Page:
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Throughout most of the 1950s, American cars had one primary feature in common: they were huge! When more compact, economical imports starting flowing into the States from Europe (i.e. Fiat, Renault and Volkswagen) most American manufacturers got busy creating a homegrown alternative. Thus, on October 2, 1959, Chevrolet introduced the 1960 Corvair, a radical departure from the norm. Powered by an aluminum rear-mounted, air-cooled flat six engine, the Corvair represented a breakthrough in unibody construction, and sleek, elegant design, lacking typical American tailfins and chrome. The car also offered technological advances in the form of turbo-charging and true four-wheel independent suspension. In fairly short order, Time magazine put the Corvair on its cover, and Motor Trend named it 1960's Car of the Year.
Originally offered as a 2-door coupe and a 4-door sedan, Chevrolet exploded the Corvair product line for 1961 with the addition of the Monza sedan, station wagon, family van, commercial panel van and two pick-up trucks, the Loadside and the Rampside. The Corvair 95 trucks' name came from their 95-inch wheelbase and featured a two-door cab. Because the load floor of the truck had to be raised to accommodate the rear-mounted engine, Chevrolet offered an alternative to the traditionally tail-gated Loadside with the Rampside, which offered a hinged ramp that opened off the passenger side of the truck bed. Rubber trim kept the paint from scratching, and the Rampside was favored by anyone who hauled rolling cargo.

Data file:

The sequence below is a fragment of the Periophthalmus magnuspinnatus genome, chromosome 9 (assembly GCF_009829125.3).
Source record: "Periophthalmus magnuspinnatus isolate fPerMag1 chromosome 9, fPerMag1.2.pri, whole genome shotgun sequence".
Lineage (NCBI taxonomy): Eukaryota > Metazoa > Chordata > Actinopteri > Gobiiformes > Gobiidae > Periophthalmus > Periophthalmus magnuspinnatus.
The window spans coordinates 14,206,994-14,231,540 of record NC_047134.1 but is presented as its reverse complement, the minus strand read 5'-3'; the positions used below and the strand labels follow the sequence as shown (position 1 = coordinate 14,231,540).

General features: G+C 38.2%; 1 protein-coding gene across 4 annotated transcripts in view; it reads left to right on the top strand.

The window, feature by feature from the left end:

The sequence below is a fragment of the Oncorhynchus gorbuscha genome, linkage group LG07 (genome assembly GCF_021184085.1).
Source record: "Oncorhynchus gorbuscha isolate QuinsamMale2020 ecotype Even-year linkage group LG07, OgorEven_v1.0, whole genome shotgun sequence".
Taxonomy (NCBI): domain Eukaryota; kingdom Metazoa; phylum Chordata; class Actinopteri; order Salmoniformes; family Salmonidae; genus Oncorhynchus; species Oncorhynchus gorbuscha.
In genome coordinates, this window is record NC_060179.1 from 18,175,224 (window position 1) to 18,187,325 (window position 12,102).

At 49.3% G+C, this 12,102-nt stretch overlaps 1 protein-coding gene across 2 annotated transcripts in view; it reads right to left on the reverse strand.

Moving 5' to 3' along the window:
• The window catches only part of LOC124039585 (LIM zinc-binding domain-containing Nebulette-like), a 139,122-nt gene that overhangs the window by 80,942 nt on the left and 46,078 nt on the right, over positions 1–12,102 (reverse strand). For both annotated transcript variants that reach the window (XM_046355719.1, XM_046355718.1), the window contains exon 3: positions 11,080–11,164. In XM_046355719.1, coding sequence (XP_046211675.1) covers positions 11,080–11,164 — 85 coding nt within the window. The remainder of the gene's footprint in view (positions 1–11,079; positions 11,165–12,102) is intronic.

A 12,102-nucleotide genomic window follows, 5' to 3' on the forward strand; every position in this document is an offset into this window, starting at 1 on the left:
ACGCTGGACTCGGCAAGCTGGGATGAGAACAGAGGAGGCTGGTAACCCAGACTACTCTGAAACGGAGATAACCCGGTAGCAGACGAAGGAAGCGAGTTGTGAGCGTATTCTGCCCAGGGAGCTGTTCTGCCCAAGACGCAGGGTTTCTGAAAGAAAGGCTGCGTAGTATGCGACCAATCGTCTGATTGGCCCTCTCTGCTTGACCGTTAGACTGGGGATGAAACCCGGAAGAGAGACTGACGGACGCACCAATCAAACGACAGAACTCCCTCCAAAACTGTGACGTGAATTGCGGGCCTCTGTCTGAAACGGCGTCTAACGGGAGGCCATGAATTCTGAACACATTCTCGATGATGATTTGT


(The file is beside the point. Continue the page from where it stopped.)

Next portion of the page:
Despite critical admiration, the Corvair failed to capture critical market share. Both trucks sold well in their first year, but plummeting sales caused Chevrolet to discontinue the Loadside after 1962, and the Rampside was only produced through 1965. Although many blame the Corvair's demise on negative public opinion created by the 1965 publication of Ralph Nader's muckraking "Unsafe at Any Speed," the real truth is a bit more complicated. Only one chapter of the book focused on the Corvair, and Nader's complaints about suspension flaws had already been corrected. GM would later be cleared of all charges by the NHTSA. Ironically, 1966 might have been the Corvair's last model year, but GM kept the line going in limited production to save face.
Jay spied his derelict Rampside by Big Dog Garage, abandoned and in terrible condition. Recognizing a unique and now fairly rare diamond in the rusty rough, Jay acquired the vehicle for $600 and set upon a ground up restoration that began with totally dismantling the pick-up down to the screws. Although Jay and his team made a few adjustments, the restoration is primarily stock, thanks to a few extant companies which manufacture all parts for the still popular Corvair.